Where it feels the most raw is not necessarily the memories of the past, it’s imagining her here in the present tense of my life, right now. I don’t know how much I am ignoring what I am missing until I imagine the commonplace – the miracle – of being able to contact her, to hug her, to argue with her. When I picture walking beside her, how her height and gait would precisely measure up against mine (it’s funny how the body remembers), how she’d look at me, look into me, and smile – that’s where it’s too big to hold. When I imagine being able to pick up the phone to call her, to tell her of some mundane detail of my day or bring an issue or problem to her that I alone am holding, or – the ultimate kick in the gut – imagining her with my children, that’s what feels so nearly unbearable that I’ve taken up an almost-comfortable residence in the anteroom to my real grief.
A friend recently posted on Facebook her truth about what it’s like to walk through Mother’s Day – all the marketing, all the ads and brunch specials and obligations. Of course it’s incredible to be a mother, she said, but she’s consumed with wanting to shout at every 70-year-old woman she sees, “Why do you get to be here?” (when her mother is not). It can be an exhausting holiday to push yourself through because it forces you to imagine your mother alive – and then realize over and over she’s not.
I once asked my mother in law whether the deep hole she felt for her mother got partially filled when she had children. She said it did, and later I experienced that for myself too. But it was less of a sense of filling up for me, and more of a mooring, an anchoring again that I had come loose from. Cheryl Strayed is right too when she says that this brand of grief is a constantly empty bowl we fill and fill and fill again.
Another friend wrote me recently about what it had felt like for her to turn the doorknob on that hermetically sealed room, allowing herself for just a minute to play the What-If game. What if her dad had met her daughter, what if the two most important humans in her life might have directly known and loved each other. She said it felt like a sucker punch, the wind knocked out of her. She attached Lucille Clifton’s incredible poem, “My Mama moved among the days.”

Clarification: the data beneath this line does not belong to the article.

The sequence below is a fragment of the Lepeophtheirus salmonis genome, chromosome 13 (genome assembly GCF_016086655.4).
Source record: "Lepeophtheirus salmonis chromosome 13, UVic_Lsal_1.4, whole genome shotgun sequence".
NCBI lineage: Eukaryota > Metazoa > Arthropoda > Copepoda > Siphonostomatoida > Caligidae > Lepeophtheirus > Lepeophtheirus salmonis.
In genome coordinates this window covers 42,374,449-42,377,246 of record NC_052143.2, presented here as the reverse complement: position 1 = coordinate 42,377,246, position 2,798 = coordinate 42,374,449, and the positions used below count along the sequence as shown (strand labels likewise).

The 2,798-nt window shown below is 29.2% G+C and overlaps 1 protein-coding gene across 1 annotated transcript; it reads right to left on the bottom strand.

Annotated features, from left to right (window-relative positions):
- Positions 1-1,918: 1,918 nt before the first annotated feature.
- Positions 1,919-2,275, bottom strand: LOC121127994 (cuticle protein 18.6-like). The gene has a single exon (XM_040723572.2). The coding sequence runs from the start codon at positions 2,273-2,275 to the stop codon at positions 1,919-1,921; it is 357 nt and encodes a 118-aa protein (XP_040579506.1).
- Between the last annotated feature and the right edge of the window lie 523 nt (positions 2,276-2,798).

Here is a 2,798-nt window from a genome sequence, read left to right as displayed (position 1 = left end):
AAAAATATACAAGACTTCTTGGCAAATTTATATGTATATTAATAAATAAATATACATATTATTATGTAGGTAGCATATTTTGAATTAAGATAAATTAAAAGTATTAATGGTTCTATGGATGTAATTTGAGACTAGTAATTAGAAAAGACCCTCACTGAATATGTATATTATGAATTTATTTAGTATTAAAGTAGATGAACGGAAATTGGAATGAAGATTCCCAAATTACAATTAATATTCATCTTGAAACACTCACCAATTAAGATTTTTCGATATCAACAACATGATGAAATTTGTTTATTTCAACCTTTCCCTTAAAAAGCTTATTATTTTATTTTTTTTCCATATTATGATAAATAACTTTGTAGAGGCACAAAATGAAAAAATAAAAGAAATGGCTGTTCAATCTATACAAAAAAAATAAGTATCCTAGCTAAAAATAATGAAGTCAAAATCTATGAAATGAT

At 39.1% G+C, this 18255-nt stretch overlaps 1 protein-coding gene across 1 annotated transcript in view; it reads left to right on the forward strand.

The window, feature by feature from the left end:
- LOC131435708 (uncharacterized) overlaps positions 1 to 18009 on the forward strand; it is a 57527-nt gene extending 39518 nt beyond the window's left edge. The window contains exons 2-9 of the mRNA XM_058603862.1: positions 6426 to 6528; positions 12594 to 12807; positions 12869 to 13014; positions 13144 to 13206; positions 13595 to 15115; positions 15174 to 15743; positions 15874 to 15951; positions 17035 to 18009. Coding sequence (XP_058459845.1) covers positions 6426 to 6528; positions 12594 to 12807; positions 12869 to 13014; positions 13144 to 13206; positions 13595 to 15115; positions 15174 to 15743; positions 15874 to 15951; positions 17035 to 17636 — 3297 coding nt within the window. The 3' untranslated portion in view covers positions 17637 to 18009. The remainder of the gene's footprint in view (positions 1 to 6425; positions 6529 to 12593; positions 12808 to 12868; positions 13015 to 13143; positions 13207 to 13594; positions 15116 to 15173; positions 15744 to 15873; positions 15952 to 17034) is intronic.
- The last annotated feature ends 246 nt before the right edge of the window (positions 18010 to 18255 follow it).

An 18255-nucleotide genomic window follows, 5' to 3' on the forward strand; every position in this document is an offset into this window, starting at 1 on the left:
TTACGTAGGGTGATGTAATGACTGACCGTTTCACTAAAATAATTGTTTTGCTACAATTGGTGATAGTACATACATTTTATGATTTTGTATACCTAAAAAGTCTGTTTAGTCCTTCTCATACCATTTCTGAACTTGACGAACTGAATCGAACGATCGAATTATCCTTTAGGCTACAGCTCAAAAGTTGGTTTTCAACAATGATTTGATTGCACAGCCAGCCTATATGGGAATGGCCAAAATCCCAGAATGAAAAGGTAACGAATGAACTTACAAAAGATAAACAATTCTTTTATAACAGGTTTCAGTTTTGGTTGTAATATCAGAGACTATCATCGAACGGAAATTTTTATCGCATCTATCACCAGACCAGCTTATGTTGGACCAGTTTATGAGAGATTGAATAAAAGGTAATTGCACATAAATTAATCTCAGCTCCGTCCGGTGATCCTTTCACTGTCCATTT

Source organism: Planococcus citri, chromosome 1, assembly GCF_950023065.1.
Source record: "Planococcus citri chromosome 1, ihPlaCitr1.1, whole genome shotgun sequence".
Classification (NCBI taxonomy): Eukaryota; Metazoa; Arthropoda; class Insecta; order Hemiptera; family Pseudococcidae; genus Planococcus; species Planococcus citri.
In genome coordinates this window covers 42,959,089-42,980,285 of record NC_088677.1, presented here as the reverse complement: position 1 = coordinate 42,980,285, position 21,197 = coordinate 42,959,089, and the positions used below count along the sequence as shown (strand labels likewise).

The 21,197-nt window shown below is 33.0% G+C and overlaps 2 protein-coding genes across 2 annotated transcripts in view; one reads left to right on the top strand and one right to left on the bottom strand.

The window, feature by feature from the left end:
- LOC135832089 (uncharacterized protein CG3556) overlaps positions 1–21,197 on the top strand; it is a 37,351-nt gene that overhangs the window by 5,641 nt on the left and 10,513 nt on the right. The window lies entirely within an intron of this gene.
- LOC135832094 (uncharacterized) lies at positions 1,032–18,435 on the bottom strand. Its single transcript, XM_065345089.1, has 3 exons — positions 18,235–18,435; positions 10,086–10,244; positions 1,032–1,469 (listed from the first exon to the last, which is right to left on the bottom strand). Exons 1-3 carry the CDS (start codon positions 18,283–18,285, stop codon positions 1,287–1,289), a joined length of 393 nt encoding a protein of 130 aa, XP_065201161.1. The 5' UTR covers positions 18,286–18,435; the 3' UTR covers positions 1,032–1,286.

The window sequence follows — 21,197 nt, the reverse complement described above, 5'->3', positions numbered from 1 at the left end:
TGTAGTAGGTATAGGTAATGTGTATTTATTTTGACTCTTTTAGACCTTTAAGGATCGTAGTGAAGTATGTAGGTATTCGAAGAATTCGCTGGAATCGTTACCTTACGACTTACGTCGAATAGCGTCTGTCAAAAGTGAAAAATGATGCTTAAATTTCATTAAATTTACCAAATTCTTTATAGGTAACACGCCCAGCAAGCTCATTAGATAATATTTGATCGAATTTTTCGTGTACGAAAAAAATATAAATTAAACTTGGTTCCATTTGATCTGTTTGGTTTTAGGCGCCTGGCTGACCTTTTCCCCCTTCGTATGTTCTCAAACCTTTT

My Mama moved among the days
like a dreamwalker in a field;
seemed like what she touched was hers
seemed like what touched her couldn’t hold,
she got us almost through the high grass
then seemed like she turned around and ran
right back in
right back on in
There is a fear in speaking so candidly about the simultaneous constancy and impossibility of grief that we sound too messy, too narcissistic, too mired in our own attachment to pain. I am trying to override that fear and recognize that the ears that would hear it that way are the inner critic’s or those whose opinion I don’t value, who’d have me believe that I’m always taking up too much space.
The anteroom is my living room. It’s a part of me, like my height and laugh and propensity to overstuff the recycling can. It’s home. But my story of loss is limited if I freeze it all, arrest it only in her absence, and not – as painful as it might be – reach towards her, bring her through my days with me, imagining her here.
I have to create the space and don the bravery to enter the hermetically sealed door from time to time. To hold the full weight of the loss of her, and know I can stand it – that it’s not in fact totally unbearable. And in bearing it, I am bearing the weight and beauty and pain of my own life. What’s inside that heavy vaulted door is actually my mother.